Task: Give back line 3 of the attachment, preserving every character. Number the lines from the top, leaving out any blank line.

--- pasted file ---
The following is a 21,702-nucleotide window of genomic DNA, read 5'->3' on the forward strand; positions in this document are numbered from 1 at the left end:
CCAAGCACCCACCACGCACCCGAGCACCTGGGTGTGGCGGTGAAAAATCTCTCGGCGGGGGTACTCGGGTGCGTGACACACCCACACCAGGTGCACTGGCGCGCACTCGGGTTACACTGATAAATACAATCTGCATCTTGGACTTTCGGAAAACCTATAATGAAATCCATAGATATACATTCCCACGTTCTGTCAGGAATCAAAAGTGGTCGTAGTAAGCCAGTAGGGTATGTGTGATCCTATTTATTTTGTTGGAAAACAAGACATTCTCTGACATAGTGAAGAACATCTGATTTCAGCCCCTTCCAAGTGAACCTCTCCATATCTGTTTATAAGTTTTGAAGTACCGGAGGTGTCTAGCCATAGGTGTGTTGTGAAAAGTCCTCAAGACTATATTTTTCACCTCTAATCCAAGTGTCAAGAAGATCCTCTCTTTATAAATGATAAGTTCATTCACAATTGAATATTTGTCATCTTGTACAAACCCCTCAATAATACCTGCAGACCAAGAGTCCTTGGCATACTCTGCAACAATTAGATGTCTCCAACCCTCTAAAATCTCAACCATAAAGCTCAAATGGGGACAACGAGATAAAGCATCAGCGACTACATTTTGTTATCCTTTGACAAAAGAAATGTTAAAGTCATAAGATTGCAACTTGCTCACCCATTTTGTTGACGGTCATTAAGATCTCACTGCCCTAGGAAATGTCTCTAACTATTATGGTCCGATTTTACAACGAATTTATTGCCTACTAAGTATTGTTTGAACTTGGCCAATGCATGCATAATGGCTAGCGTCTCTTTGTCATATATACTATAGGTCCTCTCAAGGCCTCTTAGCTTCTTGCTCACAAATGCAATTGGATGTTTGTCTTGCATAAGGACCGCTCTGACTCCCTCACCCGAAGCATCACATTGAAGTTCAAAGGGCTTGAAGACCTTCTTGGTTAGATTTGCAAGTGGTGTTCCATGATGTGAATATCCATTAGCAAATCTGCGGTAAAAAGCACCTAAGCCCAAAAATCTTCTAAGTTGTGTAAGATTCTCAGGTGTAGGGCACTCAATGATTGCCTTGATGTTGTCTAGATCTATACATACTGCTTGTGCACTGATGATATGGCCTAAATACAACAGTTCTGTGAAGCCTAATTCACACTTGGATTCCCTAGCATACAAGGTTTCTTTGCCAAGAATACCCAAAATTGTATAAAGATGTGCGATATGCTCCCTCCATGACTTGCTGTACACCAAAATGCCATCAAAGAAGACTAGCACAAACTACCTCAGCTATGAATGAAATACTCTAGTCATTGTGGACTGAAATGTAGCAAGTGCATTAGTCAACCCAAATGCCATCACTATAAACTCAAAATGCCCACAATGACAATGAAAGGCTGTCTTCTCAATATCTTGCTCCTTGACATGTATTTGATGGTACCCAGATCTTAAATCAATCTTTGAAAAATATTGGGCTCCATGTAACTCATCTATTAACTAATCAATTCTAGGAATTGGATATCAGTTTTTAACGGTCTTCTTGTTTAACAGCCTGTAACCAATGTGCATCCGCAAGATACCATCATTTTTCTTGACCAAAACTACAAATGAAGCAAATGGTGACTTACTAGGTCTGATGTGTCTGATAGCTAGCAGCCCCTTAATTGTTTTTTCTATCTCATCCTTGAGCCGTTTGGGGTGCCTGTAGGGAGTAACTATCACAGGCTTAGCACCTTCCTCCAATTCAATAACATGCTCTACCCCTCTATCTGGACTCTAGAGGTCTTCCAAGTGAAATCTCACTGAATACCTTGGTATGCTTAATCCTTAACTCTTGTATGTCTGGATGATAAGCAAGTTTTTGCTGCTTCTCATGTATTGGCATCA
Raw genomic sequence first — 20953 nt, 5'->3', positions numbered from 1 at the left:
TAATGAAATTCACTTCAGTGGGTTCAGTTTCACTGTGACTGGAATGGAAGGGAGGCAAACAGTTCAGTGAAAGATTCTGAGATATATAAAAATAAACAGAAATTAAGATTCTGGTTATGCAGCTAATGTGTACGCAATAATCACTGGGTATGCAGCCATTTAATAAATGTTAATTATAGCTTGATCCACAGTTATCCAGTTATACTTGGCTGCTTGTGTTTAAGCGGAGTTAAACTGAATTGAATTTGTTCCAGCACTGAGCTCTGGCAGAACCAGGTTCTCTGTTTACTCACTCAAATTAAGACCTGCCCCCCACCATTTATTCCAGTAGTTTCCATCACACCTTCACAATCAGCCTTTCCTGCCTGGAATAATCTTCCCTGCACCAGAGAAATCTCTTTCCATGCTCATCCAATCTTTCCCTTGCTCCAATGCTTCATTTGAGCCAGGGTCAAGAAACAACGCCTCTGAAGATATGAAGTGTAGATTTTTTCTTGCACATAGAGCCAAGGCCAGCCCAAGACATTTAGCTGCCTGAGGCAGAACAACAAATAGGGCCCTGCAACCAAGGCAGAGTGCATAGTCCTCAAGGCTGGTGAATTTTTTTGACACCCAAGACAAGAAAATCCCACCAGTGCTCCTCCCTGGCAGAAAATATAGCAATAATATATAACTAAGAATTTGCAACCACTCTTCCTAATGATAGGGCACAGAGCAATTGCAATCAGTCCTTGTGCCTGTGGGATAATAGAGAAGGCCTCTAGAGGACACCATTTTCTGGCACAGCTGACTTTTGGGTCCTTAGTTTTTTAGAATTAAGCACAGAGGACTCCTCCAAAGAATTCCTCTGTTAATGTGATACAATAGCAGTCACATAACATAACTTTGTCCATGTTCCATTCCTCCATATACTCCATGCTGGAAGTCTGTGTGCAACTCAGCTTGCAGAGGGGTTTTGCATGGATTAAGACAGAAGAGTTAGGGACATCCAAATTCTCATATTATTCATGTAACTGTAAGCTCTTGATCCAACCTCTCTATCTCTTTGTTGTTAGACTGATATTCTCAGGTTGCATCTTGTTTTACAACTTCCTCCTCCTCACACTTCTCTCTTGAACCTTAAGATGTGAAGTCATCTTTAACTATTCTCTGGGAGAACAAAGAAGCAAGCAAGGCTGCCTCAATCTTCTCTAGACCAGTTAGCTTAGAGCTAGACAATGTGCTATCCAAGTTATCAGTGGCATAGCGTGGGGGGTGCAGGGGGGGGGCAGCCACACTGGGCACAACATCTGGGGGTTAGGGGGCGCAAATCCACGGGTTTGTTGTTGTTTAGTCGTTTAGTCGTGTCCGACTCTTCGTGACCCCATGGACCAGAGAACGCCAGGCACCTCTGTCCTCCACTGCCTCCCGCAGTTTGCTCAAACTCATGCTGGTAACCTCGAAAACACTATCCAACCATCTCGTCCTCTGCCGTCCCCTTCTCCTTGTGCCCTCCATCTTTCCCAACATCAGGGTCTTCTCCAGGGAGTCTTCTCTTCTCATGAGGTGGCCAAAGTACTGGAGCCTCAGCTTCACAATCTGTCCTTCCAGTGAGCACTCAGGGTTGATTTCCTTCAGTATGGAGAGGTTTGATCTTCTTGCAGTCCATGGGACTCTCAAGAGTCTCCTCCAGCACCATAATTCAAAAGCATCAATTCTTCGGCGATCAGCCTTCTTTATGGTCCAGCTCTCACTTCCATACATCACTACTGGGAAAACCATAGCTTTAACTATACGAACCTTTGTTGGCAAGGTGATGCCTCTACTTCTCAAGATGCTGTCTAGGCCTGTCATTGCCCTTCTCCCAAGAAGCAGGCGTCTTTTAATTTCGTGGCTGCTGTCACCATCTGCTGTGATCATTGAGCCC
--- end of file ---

Raw genomic sequence first — 20953 nt, 5'->3', positions numbered from 1 at the left: